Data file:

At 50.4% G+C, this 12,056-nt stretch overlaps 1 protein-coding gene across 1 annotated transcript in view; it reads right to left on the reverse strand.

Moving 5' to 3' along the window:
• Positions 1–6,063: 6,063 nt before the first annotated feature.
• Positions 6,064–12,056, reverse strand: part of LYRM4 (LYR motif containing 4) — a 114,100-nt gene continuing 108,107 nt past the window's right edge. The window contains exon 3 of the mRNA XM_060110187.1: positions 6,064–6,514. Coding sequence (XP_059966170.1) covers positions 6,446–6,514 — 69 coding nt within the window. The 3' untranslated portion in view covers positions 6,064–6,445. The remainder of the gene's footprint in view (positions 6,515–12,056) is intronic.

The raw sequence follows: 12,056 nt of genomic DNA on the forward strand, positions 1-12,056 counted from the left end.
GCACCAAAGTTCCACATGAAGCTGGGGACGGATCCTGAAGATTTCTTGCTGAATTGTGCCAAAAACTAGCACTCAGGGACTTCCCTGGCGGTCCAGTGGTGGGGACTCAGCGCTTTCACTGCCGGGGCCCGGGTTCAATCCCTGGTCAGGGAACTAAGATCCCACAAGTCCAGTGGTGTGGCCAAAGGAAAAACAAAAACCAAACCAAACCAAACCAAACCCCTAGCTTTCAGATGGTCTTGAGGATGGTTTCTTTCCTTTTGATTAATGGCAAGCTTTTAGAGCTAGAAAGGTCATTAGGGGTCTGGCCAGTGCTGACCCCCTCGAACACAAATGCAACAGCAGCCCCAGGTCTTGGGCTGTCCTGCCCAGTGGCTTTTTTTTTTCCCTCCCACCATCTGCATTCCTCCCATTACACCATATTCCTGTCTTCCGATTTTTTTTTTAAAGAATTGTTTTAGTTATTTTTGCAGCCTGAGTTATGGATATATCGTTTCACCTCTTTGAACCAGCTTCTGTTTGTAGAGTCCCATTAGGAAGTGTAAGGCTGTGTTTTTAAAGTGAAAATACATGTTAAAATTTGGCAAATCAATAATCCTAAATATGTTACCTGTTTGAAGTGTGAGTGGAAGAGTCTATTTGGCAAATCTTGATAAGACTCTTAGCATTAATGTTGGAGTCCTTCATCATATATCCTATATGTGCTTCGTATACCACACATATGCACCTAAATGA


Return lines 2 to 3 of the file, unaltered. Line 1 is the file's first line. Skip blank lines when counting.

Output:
Moving 5' to 3' along the window:
• Positions 1–6,063: 6,063 nt before the first annotated feature.